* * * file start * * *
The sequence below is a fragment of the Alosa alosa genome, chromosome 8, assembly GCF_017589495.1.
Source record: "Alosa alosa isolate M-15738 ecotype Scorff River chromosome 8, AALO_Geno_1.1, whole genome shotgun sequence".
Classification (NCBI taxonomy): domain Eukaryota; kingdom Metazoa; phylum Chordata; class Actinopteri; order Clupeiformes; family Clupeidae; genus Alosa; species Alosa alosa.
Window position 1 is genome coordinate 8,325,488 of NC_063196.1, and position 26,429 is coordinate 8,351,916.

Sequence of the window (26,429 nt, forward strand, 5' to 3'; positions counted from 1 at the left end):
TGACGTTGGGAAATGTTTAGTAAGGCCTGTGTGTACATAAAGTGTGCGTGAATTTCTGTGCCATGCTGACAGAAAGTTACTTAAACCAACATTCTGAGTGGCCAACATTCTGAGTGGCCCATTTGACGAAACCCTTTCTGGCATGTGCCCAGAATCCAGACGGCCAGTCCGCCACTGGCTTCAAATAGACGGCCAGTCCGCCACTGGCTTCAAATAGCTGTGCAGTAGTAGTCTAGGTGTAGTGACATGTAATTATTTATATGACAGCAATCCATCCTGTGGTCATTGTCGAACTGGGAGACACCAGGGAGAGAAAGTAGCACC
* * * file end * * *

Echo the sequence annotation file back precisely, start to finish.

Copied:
The sequence below is a fragment of the Alosa alosa genome, chromosome 8, assembly GCF_017589495.1.
Source record: "Alosa alosa isolate M-15738 ecotype Scorff River chromosome 8, AALO_Geno_1.1, whole genome shotgun sequence".
Classification (NCBI taxonomy): domain Eukaryota; kingdom Metazoa; phylum Chordata; class Actinopteri; order Clupeiformes; family Clupeidae; genus Alosa; species Alosa alosa.
Window position 1 is genome coordinate 8,325,488 of NC_063196.1, and position 26,429 is coordinate 8,351,916.

Sequence of the window (26,429 nt, forward strand, 5' to 3'; positions counted from 1 at the left end):
TGACGTTGGGAAATGTTTAGTAAGGCCTGTGTGTACATAAAGTGTGCGTGAATTTCTGTGCCATGCTGACAGAAAGTTACTTAAACCAACATTCTGAGTGGCCAACATTCTGAGTGGCCCATTTGACGAAACCCTTTCTGGCATGTGCCCAGAATCCAGACGGCCAGTCCGCCACTGGCTTCAAATAGACGGCCAGTCCGCCACTGGCTTCAAATAGCTGTGCAGTAGTAGTCTAGGTGTAGTGACATGTAATTATTTATATGACAGCAATCCATCCTGTGGTCATTGTCGAACTGGGAGACACCAGGGAGAGAAAGTAGCACC